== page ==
In this day and age you really do have to wonder about the basic levels of common sense out there in digital marketing land.
Look at the mess that Unilever's gotten into worldwide this week thanks to a South African ad agency's tasteless homophobia.
An advert for Unilever's Flora margarine shows an ornate china heart on a pink (of course!) background with a bullet heading straight towards it.
The bullet is made up of the words "Uhh, Dad I'm gay" while the strap line by the Flora logo reads: "You need a strong heart today."
Oh how we all laughed at the notion in 2013 that a son or daughter coming out to their father would be a bullet through his heart.
Actually no we didn't. Or at least most of us didn't.
The backlash on Twitter was instantaneous, demonstrating yet again that you didn't get to make local mistakes these days. Screw up and the whole world is on your case straight away.
It probably couldn't have come at a worse time for Flora either.
This week sees the launch of a new multi-million pound campaign involving TV, print and digital activity, designed to flag up the return of the brand's old sunflower logo and a message that Flora can be used in food other than sandwiches.
Flora was identified earlier this year by Unilever bosses as a brand that had not had enough marketing attention, with sales plummeting year on year.
Patty Essick, brand building director for spreads at Unilever UK,told Marketing Week:
“We’re confident that this integrated campaign will enable us to lead the reinvigoration of the butter and spreads category, which has a longstanding and welcomed place in families’ fridges.”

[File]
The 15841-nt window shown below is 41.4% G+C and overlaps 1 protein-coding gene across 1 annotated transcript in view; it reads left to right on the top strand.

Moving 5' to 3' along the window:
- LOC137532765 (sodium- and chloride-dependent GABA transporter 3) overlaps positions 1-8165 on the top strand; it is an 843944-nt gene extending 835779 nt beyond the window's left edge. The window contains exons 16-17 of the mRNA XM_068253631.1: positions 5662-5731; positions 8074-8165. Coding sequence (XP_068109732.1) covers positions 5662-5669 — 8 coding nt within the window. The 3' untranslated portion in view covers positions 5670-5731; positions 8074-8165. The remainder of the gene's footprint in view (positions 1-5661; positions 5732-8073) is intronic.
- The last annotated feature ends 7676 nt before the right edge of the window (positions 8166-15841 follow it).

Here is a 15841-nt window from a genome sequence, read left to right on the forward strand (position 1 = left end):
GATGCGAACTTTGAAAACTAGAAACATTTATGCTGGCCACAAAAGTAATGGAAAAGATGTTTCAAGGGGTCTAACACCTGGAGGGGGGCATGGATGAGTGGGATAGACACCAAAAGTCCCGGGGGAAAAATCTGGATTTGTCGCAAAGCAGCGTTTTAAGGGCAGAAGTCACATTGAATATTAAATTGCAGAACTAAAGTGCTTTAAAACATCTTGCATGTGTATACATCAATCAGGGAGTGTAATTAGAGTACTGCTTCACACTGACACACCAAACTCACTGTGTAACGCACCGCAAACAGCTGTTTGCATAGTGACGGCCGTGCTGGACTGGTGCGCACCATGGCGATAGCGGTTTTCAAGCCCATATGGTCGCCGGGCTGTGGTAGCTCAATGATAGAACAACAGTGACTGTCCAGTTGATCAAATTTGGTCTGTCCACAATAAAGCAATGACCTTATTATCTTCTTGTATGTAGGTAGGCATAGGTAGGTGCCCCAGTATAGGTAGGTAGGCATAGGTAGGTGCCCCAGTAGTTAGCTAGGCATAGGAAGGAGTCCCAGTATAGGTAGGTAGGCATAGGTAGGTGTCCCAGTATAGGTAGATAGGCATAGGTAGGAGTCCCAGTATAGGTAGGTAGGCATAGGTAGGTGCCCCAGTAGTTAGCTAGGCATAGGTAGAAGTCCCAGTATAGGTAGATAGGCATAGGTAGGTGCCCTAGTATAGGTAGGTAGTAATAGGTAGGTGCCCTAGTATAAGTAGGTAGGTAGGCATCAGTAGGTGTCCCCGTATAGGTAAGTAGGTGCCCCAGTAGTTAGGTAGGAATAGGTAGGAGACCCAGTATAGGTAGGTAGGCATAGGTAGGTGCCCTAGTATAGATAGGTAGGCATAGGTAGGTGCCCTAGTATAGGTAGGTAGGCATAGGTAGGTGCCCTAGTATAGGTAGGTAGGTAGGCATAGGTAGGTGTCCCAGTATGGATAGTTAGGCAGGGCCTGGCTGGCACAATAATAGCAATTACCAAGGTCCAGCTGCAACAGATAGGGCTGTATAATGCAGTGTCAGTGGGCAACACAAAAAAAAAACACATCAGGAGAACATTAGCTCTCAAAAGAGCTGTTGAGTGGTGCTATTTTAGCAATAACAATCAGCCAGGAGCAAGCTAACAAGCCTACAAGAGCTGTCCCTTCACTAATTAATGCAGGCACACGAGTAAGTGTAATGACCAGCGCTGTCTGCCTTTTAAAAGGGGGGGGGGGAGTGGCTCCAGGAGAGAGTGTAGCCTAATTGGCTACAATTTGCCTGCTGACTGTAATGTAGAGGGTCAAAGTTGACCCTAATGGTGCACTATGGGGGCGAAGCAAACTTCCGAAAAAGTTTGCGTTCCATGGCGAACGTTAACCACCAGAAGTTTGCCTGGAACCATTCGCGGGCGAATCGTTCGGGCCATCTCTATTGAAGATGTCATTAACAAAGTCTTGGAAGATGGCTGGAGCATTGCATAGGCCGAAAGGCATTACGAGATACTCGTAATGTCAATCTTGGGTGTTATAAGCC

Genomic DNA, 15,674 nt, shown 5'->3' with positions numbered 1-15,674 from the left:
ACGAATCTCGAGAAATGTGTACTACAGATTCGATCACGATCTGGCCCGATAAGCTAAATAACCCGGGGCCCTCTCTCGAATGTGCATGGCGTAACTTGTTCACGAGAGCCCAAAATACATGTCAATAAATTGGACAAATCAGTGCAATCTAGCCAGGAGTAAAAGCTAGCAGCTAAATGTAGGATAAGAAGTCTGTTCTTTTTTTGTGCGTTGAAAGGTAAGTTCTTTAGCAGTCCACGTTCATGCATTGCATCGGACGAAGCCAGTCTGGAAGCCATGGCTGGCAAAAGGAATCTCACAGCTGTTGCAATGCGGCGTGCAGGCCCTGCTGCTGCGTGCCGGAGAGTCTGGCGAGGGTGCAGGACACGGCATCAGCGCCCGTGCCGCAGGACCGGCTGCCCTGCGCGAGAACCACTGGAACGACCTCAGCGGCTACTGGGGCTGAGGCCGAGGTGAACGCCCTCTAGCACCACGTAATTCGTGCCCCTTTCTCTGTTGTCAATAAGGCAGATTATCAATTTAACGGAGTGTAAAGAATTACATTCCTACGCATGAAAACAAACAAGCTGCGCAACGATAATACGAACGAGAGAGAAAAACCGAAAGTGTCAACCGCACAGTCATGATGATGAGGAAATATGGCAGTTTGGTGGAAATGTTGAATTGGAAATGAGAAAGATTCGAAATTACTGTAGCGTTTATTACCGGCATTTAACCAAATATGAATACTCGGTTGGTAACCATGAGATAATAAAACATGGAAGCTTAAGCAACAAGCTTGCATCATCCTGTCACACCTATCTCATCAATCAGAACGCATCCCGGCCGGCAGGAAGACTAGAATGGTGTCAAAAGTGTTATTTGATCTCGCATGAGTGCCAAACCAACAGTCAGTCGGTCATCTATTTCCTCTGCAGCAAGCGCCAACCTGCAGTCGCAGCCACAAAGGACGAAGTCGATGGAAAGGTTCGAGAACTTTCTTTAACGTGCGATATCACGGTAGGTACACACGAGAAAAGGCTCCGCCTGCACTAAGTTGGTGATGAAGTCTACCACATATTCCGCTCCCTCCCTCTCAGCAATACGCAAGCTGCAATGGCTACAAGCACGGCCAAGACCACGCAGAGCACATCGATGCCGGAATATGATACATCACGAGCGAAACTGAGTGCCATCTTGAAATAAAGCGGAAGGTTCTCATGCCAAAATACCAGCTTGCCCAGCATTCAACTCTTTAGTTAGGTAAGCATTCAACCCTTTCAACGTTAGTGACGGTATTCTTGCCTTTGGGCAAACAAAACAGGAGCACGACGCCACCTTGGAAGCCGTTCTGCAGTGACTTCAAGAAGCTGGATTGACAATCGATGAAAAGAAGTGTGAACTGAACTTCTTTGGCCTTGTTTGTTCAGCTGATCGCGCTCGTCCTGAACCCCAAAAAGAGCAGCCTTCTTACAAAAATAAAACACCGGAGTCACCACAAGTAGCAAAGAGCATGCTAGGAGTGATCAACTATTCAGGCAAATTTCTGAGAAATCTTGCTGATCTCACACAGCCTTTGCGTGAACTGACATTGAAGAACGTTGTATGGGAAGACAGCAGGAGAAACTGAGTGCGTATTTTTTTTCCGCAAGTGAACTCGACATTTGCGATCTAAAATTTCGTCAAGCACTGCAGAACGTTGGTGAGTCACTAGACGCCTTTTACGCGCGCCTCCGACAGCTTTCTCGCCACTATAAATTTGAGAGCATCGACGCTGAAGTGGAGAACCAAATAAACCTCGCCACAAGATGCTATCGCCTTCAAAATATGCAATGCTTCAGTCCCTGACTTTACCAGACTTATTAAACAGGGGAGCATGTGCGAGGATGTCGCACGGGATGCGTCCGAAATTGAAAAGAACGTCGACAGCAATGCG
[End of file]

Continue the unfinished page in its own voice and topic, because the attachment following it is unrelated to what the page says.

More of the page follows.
But instead of thinking how tasty the spread could make our food - and I'd need a lot of convincing on that front anyway - we've been too busy associating Flora with homophobic bad taste.
Unilever reacted quickly to calm the storm, stating:
“This advert was prepared by an external agency in South Africa and was not approved by anyone at Unilever. The advert is offensive and unacceptable and we have put an immediate stop to it."
The ad was created by Lowe and Partners South Africa whose managing director Sarah Dexter said:
"I would like to unreservedly apologise for this campaign and the unintended offence it has regrettably caused."
South Africa, the Rainbow Nation, has a pretty good track record on gay rights, including marriage equality, although as ever the theoretical acceptance isn't always translated in the real world.
Ironically Unilever also has a good reputation for gay rights with its Ben & Jerry arm in the US coming in for praise from supporters of gay marriage (and huge criticism from opponents) for renaming their cookie dough ice cream 'I dough, I dough'.
Unilever was quick to pick up on this in its apology:
"Unilever is proud of the support that our brands have given to LGBT people, including our recent campaign for Ben & Jerry’s on equal marriage.”
Many other brands have of course vigorously courted the pink pound, Euro, dollar etc. As far back as the less enlightened 1980s, Absolut Vodka caused a stir when it chose to pitch ad campaigns directly at the gay community.
Not everyone gets it right through. In France in 2010, McDonalds ran a TV ad in which a teenager choose a McDonalds as the right place to try to come out to his father (as you do).
The ad didn't run in the US however despite McDonald's global presence and global brand.